Nursing Theory and Research

Role of Nursing Theory and Research in Nursing Practice

The development of nursing theory and nursing research [i]are closely aligned; both are part of the movement toward professional practice. Both have the same goal: to improve the quality of nursing care the client receives.[ii] Alligood states “Although some nursing leaders aspired for nursing to be recognized as a profession and become an academic discipline, nursing practice continued to reflect its vocational heritage more than a professional vision. The transition from vocation to profession included successive eras of history as nurses began to develop a body of specialized knowledge on which to base nursing practice. Nursing had begun with a strong emphasis on practice, and nurses worked throughout the century toward the development of nursing as a profession.”[ii]

[i] Fitzpatrick M. Louise.1983. Prologue to Professionalism. .Brady Communication Company, Inc. p..85

[ii] Alligood, M.T. 2014.Nursing Theory: Utilization & Application. Mosby-Elsevier. P.3.

Nursing Research

Research has been described as a scientific method of collecting and interpreting data to gain new knowledge.[iii]

Historically, nursing knowledge was acquired in three ways: tradition, authority and trial and error.[i] Nursing care was based on tradition and ‘handed down from experienced nurse- authority - to students or new nurses – “we’ve always done (procedure or task) this way at this hospital”. Or, a nurse, confronted with a ‘new’ problem, solves it by trial and error which is counter to providing effective, safe patient care. Fitzgerald points out that if nursing is considered to be a profession, nursing actions must be chosen on a scientific basis. Mary Marvin explored this subject in the May, 1927 issue of the American Journal of Nursing article “Research in Nursing: Experimentation in Improving the Nursing Care of the Patient.” In her article Marvin provided numerous examples of common procedures that need study and provides pertinent questions that need to be asked.

One of the most important goals of the nursing profession is the production of a research-based body of literature.[ii]. While historically the occupation of nursing is considered to be “virtually as old as humanity”, nursing literature is relatively new. In the beginning, nursing was based folklore, trial and error and ‘common sense passed on from one generation to another. In the late nineteenth century, when Nightingale model nurse training schools began the hospital diploma schools expected students to learn by ‘doing. Students were often required to either memorize procedures or write these down in ‘students notebooks which were checked by instructors.

Textbooks were gradually introduced into nursing education. Isabel Hampton Robb, 1892 graduate of Bellevue Hospital School of Nursing and the first superintendent at Johns Hopkins, 1889-1894: was an early contributor to nursing literature. She was one of the founders of the American Journal of Nursing and wrote several books for students, instructors and practitioners including:

  • · Nursing: Its Principles and Practices (1894)

  • · Nursing Ethics (1900)

· Educational Standards for Nurses (1907)

Nursing Theory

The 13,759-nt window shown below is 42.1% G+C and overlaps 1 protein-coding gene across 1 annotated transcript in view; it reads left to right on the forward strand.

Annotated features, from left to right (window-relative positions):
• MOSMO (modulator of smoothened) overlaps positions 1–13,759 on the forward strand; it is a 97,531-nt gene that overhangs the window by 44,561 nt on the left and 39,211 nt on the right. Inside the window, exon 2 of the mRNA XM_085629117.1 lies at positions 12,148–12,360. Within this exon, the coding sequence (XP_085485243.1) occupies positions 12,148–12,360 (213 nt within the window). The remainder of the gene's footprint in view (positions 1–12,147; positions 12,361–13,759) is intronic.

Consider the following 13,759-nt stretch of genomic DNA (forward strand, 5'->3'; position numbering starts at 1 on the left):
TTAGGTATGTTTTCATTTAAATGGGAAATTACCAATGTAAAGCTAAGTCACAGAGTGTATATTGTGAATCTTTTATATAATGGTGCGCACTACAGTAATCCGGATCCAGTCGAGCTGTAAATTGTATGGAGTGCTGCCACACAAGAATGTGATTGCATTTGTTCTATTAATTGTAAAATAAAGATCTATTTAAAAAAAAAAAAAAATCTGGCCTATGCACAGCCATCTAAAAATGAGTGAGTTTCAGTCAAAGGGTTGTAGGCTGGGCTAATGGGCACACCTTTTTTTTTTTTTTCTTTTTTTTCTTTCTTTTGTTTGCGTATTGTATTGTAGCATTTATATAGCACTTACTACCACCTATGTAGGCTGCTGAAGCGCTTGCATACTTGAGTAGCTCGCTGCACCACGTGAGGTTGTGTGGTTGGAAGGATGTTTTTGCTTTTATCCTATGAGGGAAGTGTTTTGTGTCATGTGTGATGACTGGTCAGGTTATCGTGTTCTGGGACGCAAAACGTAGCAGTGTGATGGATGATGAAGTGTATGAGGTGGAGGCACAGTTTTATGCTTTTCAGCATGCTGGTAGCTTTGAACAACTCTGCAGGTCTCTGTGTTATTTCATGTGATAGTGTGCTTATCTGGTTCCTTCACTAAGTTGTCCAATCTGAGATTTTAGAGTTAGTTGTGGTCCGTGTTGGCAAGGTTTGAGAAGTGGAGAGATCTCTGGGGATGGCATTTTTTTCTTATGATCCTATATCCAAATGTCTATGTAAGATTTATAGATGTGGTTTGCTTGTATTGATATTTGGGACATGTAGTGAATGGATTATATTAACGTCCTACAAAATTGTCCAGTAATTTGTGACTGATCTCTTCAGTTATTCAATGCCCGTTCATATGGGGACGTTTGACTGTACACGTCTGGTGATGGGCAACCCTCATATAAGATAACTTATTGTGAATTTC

Nursing Theory provides a systematic approach to practicing nursing as it describes the characteristics of the relationship between the nurse and a client. This relationship determines the nurse's actions in al nurse-client situations.(Fitzpatrick, p.89) Theory assists in:

  • · Identification of recipients of nursing care and the settings and situations in which practice should occur

  • · Defining what data to collect, classification of date

  • · Identification of actual and potential problems to be considered

  • · Understanding, analyzing and interpreting health situations

  • · Describes, explains and sometimes predicts client’s responses

  • · Clarification of objectives and establishes expected outcomes

  • · Determination of actions of interventions to be provided

  • · Determination of standards for practice

  • · Identification of areas for research[i]

Alejandro believes “In today's healthcare landscape, a demand for excellence influences Magnet® recognized hospitals to use nursing theories to achieve positive patient outcomes.2 There's a place for nursing theories in daily practice, whether at the patient's bedside or in community health nursing. Nurses should revisit the nursing theories they learned about in school and apply them to patient care.” [iv]

In Rochester, NY Highland Hospital’s Department of Nursing, nursing practice is guided by Dr. Jean Watson’s Human Caring Theory evidenced through Patient-Centered Care and Patricia Benner’s Model of Novice to Expert. To read more go to https://www.urmc.rochester.edu/highland/departments-centers/nursing/nursing-philosophy/model-of-care.aspx
[i] McEwen, Melanie and Evelyn Wills, 2014, Theoretical Basis For Nursing, 4th Edition. Wolters Kluwer Health/ Lippincott Williams and Wilkins.

[i] Ibid

[ii] Sarkis, Jeanne M. and Veronica Conners, 1986.Nursing Research: Historical Background and Teaching Information Strategies, Bull. Med. Libr. Assoc. 74(2) . April 1986. P.121.

[i] http://www.nursing-theory.org/

[ii] Fitzpatrick M. Louise.1983. Prologue to Professionalism. .Brady Communication Company, Inc. p..85

[iii] Ibid p.85

[iv] [iii] Alejandro, Josefina I., DNP, RN 2017. Lessons learned through nursing theory. Nursing2018: February 2017 - Volume 47 - Issue 2 - p 41–42. doi: 10.1097/01.NURSE.0000511808.68087.e3